Oh My Goodness, Now What Have I Done?

I've been drinking again and having too much fun.

Imagine, if you will, karaoke. Now abandon all of the preconceptions that just came to mind; if you have not been to Japan, or at least done karaoke with some Asian friends, you don't know no karaoke!

The word karaoke itself was coined in Japan. It consists of the character for "empty", plus oke, in the katakana script used for foreign loan words. "Loan words?", you say, "From what language was oke borrowed?" Why, English of course: it is short for okerasutera ("orchestra").

Of course, the word "karaoke" has been adopted into English, but here is where the similarities end. Western-style karaoke tends to be sung in slightly melancholy bars by drunk or embarassed people, to an audience that is indifferent at best, or laughing at them at worst. Japanese-style (maybe I should say East Asian-style, since Koreans take their karaoke the same way; I am not sure about the Chinese--maybe Ryan can answer this one in the comments?) karaoke takes place in a private room, with you and your friends, or co-workers. And the Japanese take karaoke very seriously. No-one would dare laugh at someone else's rendition of "My Way", no matter how off-key.

Of course, Japanese karaoke resembles Western karaoke in that large quantities of "liquid courage" are usually required. If you visit Japan and want to do some karaoke, the main word to learn is nomihoudai, which means "all you can drink".

The private room in which you and your friends will be singing is usually pretty comfortable. It will contain a couch or two, several tables, and the karaoke rig itself, which consists of a large television set, a powerful stereo with several microphones (on our last outing, these mics were even wireless!), and a remote control for entering the songs that you want to sing. These songs are selected from one of two big-city phonebook-sized catalogues of songs, one for Japanese songs, one for foreign songs (meaning Western, Korean, and Chinese, basically). These catalogues are arranged both by artist and by song title, so you can usually find what you want, even after a few too many pints.

Now that you have some idea of what karaoke entails in Japan, I can tell you about Saturday night. Of course, me being me, I will start the story on Saturday afternoon, as Lyani and I are walking around the Yokohama harbour.

It was a great day for walking, sunny but not too hot, so we decided to walk north from our house to the harbour. The "Lonely Planet" map of Yokohama showed a couple of piers, linked by the Yamashita-koen, a park that it described as "decidedly dowdy", but with a harbourfront view. So we set out from home, passed Yokohama Stadium (home to the Baystars baseball team--for which one Ichiro Sasaki played, before heading off to America--and the Yokohama F. Marinos football (soccer) club), walked through the slightly upscale Yamashita-cho shopping / banking district, and arrived at the Osanbashi Pier. Which, in addition to being a functional place for passenger ships to dock (there was a largish ferry from Tokyo tied up when we were there), was apparently designed by an architect. The wood planking on which you walk swoops to and fro, looking rather like the hull of a ship. In the middle of the pier is a big concert hall, which looks for all the world like a modern hobbit-hole. It is built into a wooden "hill", and the entrance is actually below the surface of the pier. On the sides of this wooden hill, the planking gives way to grass, of all things. I had never seen grass lawns on a pier before, but I know Japan too well to be surprised at such aesthetic touches. The top of the hill affords great views of the Minato Mirai 21 development (where Lyani's school is) on one side, and the Yokohama Bay Bridge on the other, gleaming white in the sun. Pictures would express this scene far better than words, and I do have some. I will link them from this entry as soon as I find a decent free photo-hosting service.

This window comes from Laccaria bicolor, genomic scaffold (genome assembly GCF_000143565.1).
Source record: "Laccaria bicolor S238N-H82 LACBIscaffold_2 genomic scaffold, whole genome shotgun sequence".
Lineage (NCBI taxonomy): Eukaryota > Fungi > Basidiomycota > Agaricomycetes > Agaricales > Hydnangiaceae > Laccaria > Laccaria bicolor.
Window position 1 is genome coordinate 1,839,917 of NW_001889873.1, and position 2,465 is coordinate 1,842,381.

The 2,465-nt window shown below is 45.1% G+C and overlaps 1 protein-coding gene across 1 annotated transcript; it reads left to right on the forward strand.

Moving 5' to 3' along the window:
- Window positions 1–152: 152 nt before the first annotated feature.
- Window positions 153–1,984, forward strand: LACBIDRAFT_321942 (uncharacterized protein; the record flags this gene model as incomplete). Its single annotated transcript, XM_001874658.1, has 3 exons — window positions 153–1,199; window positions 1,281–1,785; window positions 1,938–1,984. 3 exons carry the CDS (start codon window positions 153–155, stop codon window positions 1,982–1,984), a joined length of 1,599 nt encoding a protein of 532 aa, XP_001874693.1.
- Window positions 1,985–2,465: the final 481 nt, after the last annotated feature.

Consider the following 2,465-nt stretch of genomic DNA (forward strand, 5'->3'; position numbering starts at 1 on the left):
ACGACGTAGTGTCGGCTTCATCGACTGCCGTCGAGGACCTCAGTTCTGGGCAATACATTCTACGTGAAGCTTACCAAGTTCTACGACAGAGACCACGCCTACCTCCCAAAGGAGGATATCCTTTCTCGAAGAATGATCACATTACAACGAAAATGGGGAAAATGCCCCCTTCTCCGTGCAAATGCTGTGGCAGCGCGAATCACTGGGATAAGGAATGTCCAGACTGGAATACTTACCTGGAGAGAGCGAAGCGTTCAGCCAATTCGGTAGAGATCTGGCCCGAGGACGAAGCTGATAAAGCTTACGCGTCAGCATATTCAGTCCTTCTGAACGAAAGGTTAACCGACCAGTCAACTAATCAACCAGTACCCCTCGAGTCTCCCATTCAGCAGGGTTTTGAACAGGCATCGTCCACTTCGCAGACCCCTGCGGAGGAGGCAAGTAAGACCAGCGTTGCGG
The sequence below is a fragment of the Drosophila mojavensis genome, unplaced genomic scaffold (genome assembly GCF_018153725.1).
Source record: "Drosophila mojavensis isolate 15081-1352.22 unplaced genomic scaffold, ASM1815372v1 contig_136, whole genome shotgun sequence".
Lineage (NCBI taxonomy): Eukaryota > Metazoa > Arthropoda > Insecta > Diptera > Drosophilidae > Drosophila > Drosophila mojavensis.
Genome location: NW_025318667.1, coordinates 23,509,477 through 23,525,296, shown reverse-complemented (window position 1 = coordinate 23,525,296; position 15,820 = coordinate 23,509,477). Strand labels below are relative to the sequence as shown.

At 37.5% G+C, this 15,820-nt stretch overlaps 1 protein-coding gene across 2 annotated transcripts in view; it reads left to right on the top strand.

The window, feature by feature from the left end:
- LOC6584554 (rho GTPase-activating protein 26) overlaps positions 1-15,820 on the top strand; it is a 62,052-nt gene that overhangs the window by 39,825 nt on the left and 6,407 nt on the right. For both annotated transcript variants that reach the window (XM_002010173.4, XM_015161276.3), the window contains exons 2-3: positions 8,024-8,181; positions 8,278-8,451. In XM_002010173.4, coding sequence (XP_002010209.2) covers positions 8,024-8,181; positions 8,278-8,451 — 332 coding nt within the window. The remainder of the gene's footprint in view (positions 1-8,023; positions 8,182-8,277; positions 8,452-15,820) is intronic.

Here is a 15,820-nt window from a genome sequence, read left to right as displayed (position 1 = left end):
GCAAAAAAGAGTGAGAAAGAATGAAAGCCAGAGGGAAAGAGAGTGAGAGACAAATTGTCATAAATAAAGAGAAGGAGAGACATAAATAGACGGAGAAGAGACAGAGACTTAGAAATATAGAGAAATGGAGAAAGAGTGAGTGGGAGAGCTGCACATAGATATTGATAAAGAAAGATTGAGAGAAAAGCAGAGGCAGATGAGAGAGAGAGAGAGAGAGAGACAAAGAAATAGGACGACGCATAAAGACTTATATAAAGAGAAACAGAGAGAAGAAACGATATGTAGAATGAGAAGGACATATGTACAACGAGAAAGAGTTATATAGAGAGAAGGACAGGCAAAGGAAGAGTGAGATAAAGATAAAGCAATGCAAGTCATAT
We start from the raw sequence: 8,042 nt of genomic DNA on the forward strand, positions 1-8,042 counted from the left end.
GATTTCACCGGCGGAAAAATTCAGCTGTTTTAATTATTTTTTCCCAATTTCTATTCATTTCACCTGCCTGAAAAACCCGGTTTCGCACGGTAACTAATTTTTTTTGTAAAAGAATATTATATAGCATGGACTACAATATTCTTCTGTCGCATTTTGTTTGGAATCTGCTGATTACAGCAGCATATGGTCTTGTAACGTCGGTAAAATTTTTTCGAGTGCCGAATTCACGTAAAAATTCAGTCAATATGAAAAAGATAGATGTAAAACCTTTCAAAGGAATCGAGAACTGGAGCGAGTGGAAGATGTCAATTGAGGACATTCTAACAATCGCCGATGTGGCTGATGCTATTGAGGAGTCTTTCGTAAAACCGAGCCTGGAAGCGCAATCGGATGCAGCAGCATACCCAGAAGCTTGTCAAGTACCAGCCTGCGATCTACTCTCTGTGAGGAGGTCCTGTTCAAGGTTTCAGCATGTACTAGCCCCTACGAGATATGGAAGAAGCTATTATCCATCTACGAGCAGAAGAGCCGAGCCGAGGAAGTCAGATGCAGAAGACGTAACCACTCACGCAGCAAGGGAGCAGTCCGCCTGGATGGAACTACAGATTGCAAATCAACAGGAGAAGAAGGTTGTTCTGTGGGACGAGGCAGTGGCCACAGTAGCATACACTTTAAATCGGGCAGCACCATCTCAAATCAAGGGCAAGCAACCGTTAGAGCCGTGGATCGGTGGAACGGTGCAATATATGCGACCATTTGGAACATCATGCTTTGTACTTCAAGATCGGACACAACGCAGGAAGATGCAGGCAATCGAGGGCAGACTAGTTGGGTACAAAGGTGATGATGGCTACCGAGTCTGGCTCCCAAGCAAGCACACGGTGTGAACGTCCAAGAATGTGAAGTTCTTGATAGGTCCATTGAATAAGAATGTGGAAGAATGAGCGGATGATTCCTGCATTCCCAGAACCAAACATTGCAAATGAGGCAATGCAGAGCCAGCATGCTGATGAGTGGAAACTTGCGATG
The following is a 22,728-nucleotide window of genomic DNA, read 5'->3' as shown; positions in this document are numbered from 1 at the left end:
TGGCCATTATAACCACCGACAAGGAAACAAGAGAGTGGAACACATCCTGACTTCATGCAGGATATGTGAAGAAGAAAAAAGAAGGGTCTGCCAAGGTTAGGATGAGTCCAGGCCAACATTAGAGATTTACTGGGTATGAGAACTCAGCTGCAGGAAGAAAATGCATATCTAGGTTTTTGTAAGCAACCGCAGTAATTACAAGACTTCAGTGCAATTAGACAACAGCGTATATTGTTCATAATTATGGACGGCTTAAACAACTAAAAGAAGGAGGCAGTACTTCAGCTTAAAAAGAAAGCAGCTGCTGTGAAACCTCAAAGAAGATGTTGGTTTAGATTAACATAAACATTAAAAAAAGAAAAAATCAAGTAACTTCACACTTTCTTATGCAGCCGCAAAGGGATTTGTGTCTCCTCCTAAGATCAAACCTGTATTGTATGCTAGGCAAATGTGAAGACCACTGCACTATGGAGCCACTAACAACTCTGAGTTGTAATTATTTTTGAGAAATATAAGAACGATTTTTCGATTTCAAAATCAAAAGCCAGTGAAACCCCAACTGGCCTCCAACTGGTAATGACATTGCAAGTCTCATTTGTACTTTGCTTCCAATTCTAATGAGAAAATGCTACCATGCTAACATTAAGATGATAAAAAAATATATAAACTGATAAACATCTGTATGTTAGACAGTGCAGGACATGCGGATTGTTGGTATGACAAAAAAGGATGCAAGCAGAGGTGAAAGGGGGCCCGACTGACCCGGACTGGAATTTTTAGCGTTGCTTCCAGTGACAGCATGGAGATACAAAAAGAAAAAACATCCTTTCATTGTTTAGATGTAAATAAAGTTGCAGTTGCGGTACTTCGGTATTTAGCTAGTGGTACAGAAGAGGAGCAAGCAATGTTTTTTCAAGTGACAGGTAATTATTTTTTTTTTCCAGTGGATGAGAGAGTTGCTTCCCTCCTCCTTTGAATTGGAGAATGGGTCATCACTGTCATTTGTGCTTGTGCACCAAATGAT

After the pier, we stopped by a little cafe to have a bite of lunch, and then headed over to the Yamashita-koen (park). The park is basically a five-block long grassy lawn, with paved paths, lots of benches, and dotted with Japanese pine trees. All in all, a very pleasant place to have a walk, or sit and look out into the harbour. I guess the Lonely Planet writer was having a bad day when he visited, otherwise he would not have been so dismissive of the park's charms.

So as we are strolling through the park, my keitai (mobile phone) rang, and who was on the other end but Chris Kohler, one of our friends from Kanazawa. He and my university roommate, Ota, were in Tokyo for the Tokyo Game Show, a big video game-related exposition. Kohler and Ota are both fortunate enough to be professionally involved in the video game industry: Kohler as a journalist and sometime academic (his first book, Power Up, offers an interesting look at how Japan imbued video games with storylines and cinematic flavour); Ota as a game designer and programmer. The two met through me, and hit it off well. They ended up both being in the Kansai region (Kyoto / Osaka / Nara) for a year, and became good friends.